Alabama home buyers who discover defects in their homes following the sale may face challenges in successfully bringing suit against the seller for undisclosed defects. This is because Alabama law (unlike that of many other U.S. states) employs the caveat emptor rule with regard to the resale of previously owned residential real estate.
Caveat emptor is Latin for “let the buyer beware,” which means that the seller has no actual duty to advise the buyer of issues with the property’s physical condition during the sale. This places the responsibility of discovering defects upon the buyer. The main ways in which Alabama home buyers protect themselves is to either ask the seller questions about the property’s condition (in which case the seller is legally bound to answer honestly) or conduct a home inspection before closing the sale.
If the home was newly built, however, it’s a different story. Alabama law provides the home buyer with recourse against the builder for failing to disclose known defects in the home. When the home is a previously owned residential structure, however, the buyer will have a much more difficult time suing the seller
Under the caveat emptor rule, an Alabama seller ordinarily has no duty to disclose to the purchaser any defects in a used residential home. However, there are a few exceptions to this rule (found in Ala. Code §6-5-102 (1975)).
For one, the seller has a duty to disclose defects to a buyer if a fiduciary relationship exists between them. A fiduciary duty is a legal responsibility to act in another party’s best interest, as would be the case if, for example, the seller was the buyer’s attorney.
Also, if an Alabama buyer specifically inquires about a material condition concerning the property, the seller has an obligation to disclose known defects. This could be an important exception if you, as the home buyer, asked questions and received wrong or misleading answers. For example, if you asked how old the roof was and were told, “It was put in last year,” but later the roof starts to leak and you discover that the only thing put in last year was a patch, you might have cause to bring suit.
An Alabama home seller also has a duty to disclose a material defect affecting the homeowner’s health or safety, if that defect is not already known to or readily observable by the buyer. The health and safety exception is a narrow one, however. In order for it to be invoked, the Alabama home buyer would need to make a “sufficient showing” that the defect posed a direct threat to his or her health or safety. Examples of such a defect might include a non-operational heating and cooling system or the presence of black mold in the home.
The existence of the defect alone is not enough to base a lawsuit on, however. The home buyer will need to prove that: (1) the seller was actually aware of the defect; (2) the seller failed to disclose it to the buyer; and (3) the seller knew or should have known it would affect the buyer’s health or safety.
A buyer who can overcome the caveat emptor rule may be able to sue the seller for misrepresentation, negligence, suppression of material facts, or fraud. But before initiating a lawsuit, look at the terms of the sales contract. Most Alabama contracts for the purchase of real property will contain a warranty for habitability, stating that the home is suitable and in good safe working condition for occupancy.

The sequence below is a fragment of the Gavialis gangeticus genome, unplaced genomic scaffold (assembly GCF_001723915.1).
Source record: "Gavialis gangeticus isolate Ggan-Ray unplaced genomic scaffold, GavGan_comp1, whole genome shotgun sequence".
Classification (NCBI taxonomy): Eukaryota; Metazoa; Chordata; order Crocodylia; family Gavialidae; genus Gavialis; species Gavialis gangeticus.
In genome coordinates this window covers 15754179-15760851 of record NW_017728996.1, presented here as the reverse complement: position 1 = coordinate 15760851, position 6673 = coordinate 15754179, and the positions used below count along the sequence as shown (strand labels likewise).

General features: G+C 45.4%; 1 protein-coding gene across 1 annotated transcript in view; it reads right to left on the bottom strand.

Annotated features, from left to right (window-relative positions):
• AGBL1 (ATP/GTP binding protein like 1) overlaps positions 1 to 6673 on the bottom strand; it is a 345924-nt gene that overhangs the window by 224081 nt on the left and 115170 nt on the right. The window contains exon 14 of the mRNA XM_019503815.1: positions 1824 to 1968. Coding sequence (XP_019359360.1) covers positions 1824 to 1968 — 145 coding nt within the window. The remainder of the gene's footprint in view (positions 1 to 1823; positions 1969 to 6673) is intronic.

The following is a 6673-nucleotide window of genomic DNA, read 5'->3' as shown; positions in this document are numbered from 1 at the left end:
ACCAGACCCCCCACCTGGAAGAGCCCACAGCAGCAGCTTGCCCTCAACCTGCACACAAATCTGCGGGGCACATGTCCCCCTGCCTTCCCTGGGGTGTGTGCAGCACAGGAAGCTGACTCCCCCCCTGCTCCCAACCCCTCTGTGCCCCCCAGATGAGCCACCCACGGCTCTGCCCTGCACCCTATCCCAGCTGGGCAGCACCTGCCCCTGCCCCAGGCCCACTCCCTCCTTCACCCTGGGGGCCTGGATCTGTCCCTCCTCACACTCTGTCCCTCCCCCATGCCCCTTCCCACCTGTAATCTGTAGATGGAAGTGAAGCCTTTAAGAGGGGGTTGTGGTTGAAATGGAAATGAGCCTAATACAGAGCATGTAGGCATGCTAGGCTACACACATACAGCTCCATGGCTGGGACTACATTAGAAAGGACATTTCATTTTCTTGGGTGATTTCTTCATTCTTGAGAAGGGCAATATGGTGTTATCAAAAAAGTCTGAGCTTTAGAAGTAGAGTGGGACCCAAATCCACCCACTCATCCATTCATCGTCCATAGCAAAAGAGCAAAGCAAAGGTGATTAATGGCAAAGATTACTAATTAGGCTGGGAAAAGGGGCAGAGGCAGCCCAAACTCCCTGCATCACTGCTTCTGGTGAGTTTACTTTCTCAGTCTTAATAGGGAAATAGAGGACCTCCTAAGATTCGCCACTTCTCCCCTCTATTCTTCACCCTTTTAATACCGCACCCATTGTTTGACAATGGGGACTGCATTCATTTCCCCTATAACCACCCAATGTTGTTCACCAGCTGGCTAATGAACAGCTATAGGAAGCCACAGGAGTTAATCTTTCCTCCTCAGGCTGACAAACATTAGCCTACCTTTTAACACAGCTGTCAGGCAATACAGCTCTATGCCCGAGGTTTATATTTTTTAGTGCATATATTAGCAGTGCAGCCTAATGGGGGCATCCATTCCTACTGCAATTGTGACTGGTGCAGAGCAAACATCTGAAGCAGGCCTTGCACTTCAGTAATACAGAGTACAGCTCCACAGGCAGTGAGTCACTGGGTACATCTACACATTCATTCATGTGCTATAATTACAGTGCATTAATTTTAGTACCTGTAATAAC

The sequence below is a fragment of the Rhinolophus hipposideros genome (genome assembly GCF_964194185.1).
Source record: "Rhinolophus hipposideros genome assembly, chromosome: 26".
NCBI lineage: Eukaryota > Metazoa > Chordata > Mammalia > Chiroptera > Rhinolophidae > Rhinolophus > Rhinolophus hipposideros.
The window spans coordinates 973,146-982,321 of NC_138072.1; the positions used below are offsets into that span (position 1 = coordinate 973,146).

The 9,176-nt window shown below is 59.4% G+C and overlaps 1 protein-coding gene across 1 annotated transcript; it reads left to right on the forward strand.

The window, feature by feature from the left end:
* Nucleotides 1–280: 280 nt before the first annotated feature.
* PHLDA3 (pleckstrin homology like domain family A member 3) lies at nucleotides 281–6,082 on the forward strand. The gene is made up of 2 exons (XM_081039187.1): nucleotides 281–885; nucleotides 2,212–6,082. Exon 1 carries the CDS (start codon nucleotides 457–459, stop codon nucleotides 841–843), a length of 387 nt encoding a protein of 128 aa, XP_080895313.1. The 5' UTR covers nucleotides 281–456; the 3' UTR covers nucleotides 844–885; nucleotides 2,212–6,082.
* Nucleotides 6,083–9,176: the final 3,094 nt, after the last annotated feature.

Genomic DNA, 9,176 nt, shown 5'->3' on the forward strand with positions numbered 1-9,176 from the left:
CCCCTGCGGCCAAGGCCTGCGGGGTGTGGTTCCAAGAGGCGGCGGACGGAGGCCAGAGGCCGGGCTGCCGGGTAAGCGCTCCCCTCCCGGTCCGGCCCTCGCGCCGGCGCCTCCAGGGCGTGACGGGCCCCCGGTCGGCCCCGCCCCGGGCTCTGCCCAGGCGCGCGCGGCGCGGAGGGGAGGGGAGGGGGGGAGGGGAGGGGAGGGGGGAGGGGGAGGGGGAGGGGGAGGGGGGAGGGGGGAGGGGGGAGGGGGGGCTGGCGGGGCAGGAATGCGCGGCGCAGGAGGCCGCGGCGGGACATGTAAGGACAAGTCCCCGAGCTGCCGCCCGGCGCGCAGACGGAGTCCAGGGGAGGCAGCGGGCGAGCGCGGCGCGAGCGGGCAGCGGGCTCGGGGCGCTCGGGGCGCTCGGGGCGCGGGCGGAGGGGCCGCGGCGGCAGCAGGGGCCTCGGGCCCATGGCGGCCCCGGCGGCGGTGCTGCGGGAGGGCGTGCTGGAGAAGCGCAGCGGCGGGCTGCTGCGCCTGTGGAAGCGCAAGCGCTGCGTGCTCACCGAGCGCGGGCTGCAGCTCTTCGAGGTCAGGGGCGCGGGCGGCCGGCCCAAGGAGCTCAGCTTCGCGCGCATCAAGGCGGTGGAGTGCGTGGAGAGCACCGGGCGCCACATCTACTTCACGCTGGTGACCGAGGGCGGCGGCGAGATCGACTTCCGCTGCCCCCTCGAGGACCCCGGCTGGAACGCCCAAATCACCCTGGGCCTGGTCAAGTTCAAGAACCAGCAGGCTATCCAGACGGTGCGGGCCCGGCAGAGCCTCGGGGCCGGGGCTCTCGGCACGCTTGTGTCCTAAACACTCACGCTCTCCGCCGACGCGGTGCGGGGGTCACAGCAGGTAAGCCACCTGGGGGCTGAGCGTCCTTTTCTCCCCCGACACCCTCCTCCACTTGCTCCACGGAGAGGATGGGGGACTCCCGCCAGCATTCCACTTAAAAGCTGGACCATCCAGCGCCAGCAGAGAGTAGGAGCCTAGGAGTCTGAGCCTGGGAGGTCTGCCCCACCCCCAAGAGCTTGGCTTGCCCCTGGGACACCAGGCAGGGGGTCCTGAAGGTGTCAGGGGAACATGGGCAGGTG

However, there is a growing trend for Alabama homes to be sold “as is,” which essentially means what you see is what you get. In an “as is” contract, the seller makes no guaranty regarding the condition of the home or its habitability and explicitly negates any reliance by the buyer upon oral or written promises not contained in the contract.
An “as is” clause in an Alabama contract for the purchase of used real estate bars a buyer from making misrepresentation and suppression claims, negligence claims, and fraud claims. This is true even in cases where the buyer made a direct inquiry that would have otherwise imposed a duty of truthful disclosure upon the seller.
If your contract does not contain an “as is” clause, you will still need to prove that the seller’s fraudulent misrepresentation wasn’t wiped out after the execution of the sales contract at the closing table. This is because Alabama employs the merger doctrine, which means any items in the contract that are not specifically listed in the deed are considered void after the parties sign the documents at closing. Alabama courts have ruled that a buyer can save the seller’s previous representations by adding them in the purchase contract and deed. To do so, the buyer can request that a disclosure statement or an express agreement of warranty for habitability be included in the deed and purchase contract.
Although a home buyer in Alabama may have many hurdles to overcome when suing for undisclosed defects, success is still possible. Ultimately, each case must be analyzed individually. However, there are five key steps a buyer should take upon discovering a defect, whether it is the presence of black mold, structural damage, or something else.
The buyer should:
(1) take photos of any problems before fixing them
(2) ask any contractors or repair people for insights on when the problem may have begun
(3) review the purchase agreement to see what it said about seller liability for home defects
(4) contact the homeowners’ insurance company with any relevant information to determine whether it will cover any necessary repairs, and
(5) consult a licensed Alabama attorney for advice on what legal remedies may be available under Alabama law and the likelihood of success in a lawsuit.